Khan raised concerns about the accuracy of official reports. He stated, "More pilgrims struggle with the journey each year. The unpredictable weather and reports don't capture the hardships faced by pilgrims and locals."

Addressing weather challenges

While saddening, these incidents raised concerns about the India Meteorological Department (IMD), alleging lapses in weather prediction and cautionary measures. Until last year, the IMD had only two radars in Jammu and Kashmir– one in Srinagar and another in Jammu. The Srinagar radar couldn't detect precipitation in Sonamarg and Pahalgam due to the mountainous terrain.

Improvements are being made to mitigate weather challenges. An IMD official highlighted efforts, stating, "A Weather Doppler Radar was installed at Banihal Top and is operational, covering the entire route." 

The IMD will release regular weather bulletins and early morning updates for all officers involved in the yatra arrangements to be informed about sector-wise weather forecasts. Hi-tech weather systems, including Automatic Weather Stations (AWS), are being installed at key locations like Chandanwari, Sheshnag, Panjtarni, the Amarnath cave shrine, and Baltal.

A New Delhi-based non-profit, Climate Trends, said the “cloudburst frequency in the western Himalayan region is increasing due to faster evaporation from high-altitude glacial lakes, a consequence of global warming”. 

Amarnath Cloudburst
Amarnath Yatra suspended after a cloudburst and flash floods on July 8, 2022, killed at least 16 pilgrims. Photo credit: screengrab/Youtube

Mohammad Sultan Bhat, head of the Department of Geography and Regional Development at Kashmir University, highlights the impact of global warming on these glaciers. Bhat, who conducted an Environmental Impact Assessment (EIA) of the Lidder Valley, says the area can only sustain 4,300 people per day. Interestingly, as per official data, In the first 25 days 2023, on arrange 12,00 pilgrims visit cave while the area can only handle 4300 people daily an average of 12,353 pilgrims visited the cave daily during the first 25 days of last year's pilgrimage.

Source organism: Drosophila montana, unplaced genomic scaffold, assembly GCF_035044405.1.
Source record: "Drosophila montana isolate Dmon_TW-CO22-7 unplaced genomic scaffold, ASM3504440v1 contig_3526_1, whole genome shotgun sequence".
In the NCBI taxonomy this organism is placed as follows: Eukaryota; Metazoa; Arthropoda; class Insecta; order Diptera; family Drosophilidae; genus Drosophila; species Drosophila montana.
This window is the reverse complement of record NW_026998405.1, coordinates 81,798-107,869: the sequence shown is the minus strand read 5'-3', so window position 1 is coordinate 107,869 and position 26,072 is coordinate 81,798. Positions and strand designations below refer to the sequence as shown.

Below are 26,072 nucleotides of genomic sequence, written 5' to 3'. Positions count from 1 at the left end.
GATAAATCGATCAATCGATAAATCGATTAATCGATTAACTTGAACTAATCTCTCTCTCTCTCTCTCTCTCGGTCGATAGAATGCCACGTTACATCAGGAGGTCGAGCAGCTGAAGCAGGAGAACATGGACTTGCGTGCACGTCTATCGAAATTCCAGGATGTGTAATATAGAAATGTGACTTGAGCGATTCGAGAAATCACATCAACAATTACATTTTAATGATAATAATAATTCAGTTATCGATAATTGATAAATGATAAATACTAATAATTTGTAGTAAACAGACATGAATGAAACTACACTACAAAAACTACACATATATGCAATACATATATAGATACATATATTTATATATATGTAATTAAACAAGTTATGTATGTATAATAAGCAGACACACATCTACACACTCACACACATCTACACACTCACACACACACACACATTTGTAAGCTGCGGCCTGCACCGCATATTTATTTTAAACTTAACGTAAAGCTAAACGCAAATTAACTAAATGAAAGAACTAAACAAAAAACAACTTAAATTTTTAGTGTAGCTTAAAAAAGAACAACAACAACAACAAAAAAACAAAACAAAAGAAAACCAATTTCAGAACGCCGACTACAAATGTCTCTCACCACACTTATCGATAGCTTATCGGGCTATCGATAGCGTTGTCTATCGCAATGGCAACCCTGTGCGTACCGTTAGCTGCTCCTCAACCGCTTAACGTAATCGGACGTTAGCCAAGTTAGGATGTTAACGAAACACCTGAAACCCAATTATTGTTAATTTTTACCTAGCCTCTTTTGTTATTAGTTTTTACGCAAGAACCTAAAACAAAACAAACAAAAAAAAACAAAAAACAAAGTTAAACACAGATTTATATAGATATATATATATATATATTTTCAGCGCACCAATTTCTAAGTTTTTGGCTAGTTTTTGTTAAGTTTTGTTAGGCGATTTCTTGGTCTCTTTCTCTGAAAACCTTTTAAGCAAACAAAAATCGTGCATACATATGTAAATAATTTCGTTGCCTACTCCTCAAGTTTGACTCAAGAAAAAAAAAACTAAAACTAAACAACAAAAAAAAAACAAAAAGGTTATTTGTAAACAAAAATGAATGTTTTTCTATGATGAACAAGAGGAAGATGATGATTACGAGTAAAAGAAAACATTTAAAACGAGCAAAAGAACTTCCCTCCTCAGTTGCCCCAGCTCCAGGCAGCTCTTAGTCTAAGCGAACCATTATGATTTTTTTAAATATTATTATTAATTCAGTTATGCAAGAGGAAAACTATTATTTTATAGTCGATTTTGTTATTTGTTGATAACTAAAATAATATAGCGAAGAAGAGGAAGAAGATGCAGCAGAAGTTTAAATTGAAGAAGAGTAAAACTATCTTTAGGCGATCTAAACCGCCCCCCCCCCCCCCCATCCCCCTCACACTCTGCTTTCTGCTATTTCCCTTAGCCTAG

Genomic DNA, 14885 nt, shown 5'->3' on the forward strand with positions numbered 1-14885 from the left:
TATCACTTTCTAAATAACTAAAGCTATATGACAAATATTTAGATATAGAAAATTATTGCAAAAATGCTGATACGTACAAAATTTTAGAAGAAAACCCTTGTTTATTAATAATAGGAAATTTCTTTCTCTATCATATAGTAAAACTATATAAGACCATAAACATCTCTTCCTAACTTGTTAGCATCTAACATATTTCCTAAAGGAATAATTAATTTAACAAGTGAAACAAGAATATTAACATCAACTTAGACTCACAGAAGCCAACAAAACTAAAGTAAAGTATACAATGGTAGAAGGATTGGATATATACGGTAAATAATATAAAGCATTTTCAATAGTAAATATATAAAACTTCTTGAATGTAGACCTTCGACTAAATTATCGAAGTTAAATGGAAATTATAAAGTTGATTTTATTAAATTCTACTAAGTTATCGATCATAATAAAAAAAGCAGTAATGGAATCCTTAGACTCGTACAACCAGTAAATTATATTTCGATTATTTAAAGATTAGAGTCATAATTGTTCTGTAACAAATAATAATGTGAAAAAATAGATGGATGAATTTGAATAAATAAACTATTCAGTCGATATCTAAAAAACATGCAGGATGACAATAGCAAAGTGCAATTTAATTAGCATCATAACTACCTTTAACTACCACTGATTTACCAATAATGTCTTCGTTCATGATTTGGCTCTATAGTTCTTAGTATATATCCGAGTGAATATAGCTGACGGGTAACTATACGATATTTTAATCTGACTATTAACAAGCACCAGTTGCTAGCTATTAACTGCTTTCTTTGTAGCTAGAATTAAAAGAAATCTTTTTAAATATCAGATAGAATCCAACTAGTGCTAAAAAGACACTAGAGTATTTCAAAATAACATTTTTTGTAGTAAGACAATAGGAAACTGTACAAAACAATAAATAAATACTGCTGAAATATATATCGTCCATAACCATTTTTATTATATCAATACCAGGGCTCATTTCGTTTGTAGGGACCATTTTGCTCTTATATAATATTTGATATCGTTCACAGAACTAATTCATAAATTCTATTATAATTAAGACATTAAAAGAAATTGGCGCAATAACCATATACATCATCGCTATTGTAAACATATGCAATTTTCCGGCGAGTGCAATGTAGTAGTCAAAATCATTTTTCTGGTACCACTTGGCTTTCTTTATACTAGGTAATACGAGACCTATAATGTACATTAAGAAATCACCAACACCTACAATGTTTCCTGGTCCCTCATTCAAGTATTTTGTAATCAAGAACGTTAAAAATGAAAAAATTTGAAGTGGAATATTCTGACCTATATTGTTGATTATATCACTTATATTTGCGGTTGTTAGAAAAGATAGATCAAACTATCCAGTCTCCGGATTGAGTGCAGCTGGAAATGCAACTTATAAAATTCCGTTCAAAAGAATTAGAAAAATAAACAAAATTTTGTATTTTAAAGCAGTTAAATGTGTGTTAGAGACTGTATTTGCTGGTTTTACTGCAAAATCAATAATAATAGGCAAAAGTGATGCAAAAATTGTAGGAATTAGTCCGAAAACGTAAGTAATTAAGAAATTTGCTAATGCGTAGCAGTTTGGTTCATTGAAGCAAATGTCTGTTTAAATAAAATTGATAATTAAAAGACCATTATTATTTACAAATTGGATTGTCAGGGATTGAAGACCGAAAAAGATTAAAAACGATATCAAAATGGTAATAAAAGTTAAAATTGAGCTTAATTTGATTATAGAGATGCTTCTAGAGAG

For over a decade, the number of visitors to the Amarnath Cave has consistently exceeded the region's capacity during the initial pilgrimage phase.

Health and safety measures

Dr. Mushtaq Ahmad Rather, Director of Health Services Kashmir, outlined the enhanced medical preparations for this year's yatra. He said, 

"We've expanded our medical infrastructure along the Yatra route. Over 100 doctors will issue Compulsory Health Certificates across Jammu. We've set up advanced medical camps at key points, equipped to handle emergencies, with a focus on prevention as much as treatment."

Dr. Mushtaq addressed incident reporting concerns, saying,

"We aim for accurate reporting of all health incidents during the yatra. However, the difficult terrain and rapid weather changes can complicate our efforts. We're continuously improving our monitoring and response systems."

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Primary Health Centre in Sonamarg ready to assist Amarnath Yatra pilgrims. Photo credit: Ground Report

Dr. Aqib Ahmad, posted at PHE Sonamarg oversee the health of Amarnath Yatra Pilgrims cautioned that many pilgrims often underestimate the physical demands, especially those with pre-existing conditions. "Altitude sickness, hypothermia, and worsening of chronic illnesses are common. Our enhanced screening aims to identify at-risk individuals and provide guidance." He emphasized the importance of health assessment before the Amarnath Yatra pilgrimage.

Despite the weather and environmental challenges, the 2024 Amarnath Yatra showcases the enduring faith of Hindu pilgrims and the efforts of the Jammu and Kashmir administration to ensure safety. Authorities aim to mitigate risks and provide a secure pilgrimage with enhanced infrastructure, medical facilities, and improved weather forecasting.